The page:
The magical origin of mistletoe
Mistletoe is special. Every culture that comes across the plant mythologizes it and no wonder. To see mistletoe in England at this time of year, a ball of perfect green life suspended in barren branches, it seems a mysterious, even an other-worldly presence: healthy in the teeth of winter, seemingly without roots or any contact with the ground.
The Druids saw mistletoe as a gift fallen from heaven. Pliny describes them processing to cut it down with a golden sickle. In Norse mythology the spear that kills Balder is made from mistletoe.
It’s easy to see how the plant became a midwinter decoration: if you want to bring in some greenery in December you don’t have a lot of choice in England, there’s mistletoe, holly, and ivy. But mistletoe is also about getting a kiss. Just hang a branch somewhere handy and hover. Modern etiquette is a minefield but I’d say that if another adult comes within range you have the right to ask – with a cheeky glance – whether they might be a consenting adult. If you do get a kiss tradition dictates that you must remove one berry from your sprig.
The custom seems to be restricted to England and the USA. I’ve asked friends from Germany, Austria, France, Belgium, Bulgaria, Spain, and even from Scotland and Ireland. Bavarians bring mistletoe into their homes and put it in vases but none of my fellow Europeans came across kissing under the mistletoe as children. Their countries know of the custom now, but from Hollywood, and they think of it as an English or American eccentricity.
Many British Christmas traditions, such as Christmas trees, cards, and turkey began in Victorian times. Prince Albert and Charles Dickens deserve much of the credit. But when did mistletoe first smile on a smooch?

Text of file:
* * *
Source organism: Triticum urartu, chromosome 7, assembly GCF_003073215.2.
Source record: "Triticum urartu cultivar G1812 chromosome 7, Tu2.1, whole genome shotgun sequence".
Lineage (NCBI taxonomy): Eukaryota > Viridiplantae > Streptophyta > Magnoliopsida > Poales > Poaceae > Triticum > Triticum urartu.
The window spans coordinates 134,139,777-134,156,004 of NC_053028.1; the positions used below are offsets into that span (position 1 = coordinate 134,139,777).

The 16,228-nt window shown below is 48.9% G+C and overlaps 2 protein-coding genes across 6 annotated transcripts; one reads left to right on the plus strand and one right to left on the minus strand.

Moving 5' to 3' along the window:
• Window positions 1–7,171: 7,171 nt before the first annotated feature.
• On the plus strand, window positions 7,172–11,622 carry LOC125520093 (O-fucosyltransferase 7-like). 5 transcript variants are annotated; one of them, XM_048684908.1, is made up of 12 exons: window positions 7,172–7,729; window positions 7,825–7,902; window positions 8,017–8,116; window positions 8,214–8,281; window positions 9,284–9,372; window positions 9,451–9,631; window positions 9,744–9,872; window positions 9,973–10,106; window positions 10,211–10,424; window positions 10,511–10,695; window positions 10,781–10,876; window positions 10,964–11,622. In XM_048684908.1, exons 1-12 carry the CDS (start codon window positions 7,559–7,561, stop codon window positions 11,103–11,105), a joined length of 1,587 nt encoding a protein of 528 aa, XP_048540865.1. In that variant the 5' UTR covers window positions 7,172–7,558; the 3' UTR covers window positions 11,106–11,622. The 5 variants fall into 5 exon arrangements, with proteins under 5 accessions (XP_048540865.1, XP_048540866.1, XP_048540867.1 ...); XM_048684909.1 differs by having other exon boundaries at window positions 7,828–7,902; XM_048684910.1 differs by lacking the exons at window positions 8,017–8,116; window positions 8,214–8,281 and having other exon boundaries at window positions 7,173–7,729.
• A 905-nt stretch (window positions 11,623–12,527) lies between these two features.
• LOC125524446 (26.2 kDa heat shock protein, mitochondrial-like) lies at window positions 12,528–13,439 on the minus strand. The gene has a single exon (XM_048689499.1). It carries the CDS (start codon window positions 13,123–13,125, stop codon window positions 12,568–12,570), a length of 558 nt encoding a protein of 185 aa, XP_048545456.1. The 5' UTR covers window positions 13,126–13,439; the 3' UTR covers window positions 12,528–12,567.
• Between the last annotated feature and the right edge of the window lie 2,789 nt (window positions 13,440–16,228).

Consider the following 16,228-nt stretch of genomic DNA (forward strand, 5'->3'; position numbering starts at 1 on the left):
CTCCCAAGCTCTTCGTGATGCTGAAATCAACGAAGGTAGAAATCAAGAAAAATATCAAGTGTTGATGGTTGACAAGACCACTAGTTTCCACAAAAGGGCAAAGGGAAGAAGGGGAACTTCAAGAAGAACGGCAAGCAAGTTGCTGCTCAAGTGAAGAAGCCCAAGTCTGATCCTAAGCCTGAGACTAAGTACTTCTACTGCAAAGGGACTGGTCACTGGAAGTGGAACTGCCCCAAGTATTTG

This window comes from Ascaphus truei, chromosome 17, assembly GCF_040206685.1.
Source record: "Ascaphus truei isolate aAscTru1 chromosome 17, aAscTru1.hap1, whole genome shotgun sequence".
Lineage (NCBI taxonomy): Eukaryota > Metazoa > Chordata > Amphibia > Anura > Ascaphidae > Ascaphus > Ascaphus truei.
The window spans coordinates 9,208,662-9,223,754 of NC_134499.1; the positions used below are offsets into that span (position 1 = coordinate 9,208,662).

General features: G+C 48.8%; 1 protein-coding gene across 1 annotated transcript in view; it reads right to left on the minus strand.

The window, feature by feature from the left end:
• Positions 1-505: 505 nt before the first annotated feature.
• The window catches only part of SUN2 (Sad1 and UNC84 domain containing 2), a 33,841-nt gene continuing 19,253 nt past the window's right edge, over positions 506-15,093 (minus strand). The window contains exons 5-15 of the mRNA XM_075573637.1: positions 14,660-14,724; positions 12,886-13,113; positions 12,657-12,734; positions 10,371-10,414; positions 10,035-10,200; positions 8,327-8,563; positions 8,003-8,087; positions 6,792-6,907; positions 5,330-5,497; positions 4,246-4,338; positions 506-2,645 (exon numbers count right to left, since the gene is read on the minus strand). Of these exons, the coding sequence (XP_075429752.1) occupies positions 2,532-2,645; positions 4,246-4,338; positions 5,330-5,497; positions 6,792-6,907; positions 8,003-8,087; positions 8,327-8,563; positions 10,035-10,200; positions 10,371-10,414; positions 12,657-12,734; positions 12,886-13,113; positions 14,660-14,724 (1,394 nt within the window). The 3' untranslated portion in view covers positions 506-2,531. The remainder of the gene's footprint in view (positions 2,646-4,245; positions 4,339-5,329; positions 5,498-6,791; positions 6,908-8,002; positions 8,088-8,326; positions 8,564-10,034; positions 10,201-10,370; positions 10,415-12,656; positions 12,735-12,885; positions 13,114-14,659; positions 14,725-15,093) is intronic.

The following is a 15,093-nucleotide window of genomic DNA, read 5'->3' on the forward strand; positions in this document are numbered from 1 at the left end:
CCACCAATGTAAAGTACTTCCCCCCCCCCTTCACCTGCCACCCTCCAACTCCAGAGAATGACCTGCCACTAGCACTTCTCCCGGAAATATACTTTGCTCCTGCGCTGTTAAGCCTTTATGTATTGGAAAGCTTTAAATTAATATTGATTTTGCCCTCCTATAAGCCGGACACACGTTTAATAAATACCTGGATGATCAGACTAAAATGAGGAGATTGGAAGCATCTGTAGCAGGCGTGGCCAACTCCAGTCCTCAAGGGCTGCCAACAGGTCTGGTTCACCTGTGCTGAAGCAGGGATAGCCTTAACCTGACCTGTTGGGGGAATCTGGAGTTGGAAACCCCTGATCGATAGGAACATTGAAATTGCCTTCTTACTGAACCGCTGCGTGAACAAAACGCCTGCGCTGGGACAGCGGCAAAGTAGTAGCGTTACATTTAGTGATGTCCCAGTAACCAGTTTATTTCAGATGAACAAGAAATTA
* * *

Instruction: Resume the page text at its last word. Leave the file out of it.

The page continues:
It has been linked to Balder’s murder, but there’s no record of a tradition going back to the Nordic Bronze Age. Anyway, why should Loki tricking a blind god into shooting his brother make anyone fancy a kiss?
The earliest reference I can find is from the Lady’s Magazine in 1784:
When all the men, Jem, John, and Joe, cry
‘What good-luck has sent ye?’
And kiss beneath the misletoe
The girl not turn’d of twenty.
It’s important not to read old texts with new eyes. It might be that ‘mistletoe’ here means simply the Christmas decorations, and doesn’t imply some special licence. Things are clearer in the next reference I found. This is from the London newspaper, The Star, on 27 December, 1791
A custom of kissing women under the Mistletoe bush still prevails in many places.
When I saw ‘bush’ here my first thought was that he’d never seen mistletoe in his life. But in 1791, together with the familiar meaning of a little shrub, bush also meant a branch of ivy (the plant sacred to Bacchus) hanging over a pub door, to show where you could get a drink. So perhaps we have a figurative extension of this sense with the suggestion of kisses like wine, antedating The Chiffon’s ‘Sweet Talkin’ Guy’ by nearly two centuries.
The Star makes the mistletoe bush sound like an ancient tradition. For The Gentleman’s Magazine a few months later in April 1792 it’s a novelty:
Great is the degradation of the once sacred Viscum album fallen from all the honours of mystic solemnity, the mistletoe is now annually suspended on the farmer’s bacon-rack to promote Christian festivity, by entitling Roger to salute Margery beneath its studded branches.
Mistletoe’s humble origins
Viscum album is the Latin binomial for mistletoe. Album means white, the colour of the berries, and viscum means sticky for it is stickiness that is the key to mistletoe’s success. When a bird, maybe a mistle thrush (which takes its name from its food), eats a berry the seed passes quickly through the bird with enough of the sticky stuff still sticking to it to keep the seed on the branch until it can germinate and send parasitic roots into the tree.
The English word mistletoe formed when the Old English word tan, meaning twig, was tacked on to the older word for the plant, mistle. It is not clear where mistle comes from, maybe from the German base, mash, which like viscum means sticky. Or it might come from the Germanic root, Mist, meaning excrement, reflecting the way the plant is propagated.
We don’t know either the origin of the word mistletoe, or of the tradition that the plant carries. We can play with our theories, all interesting if none of them romantic, yet still mistletoe remains as magical a feature of the English winter landscape as ever, and an irrefutable excuse for a Christmas snog.
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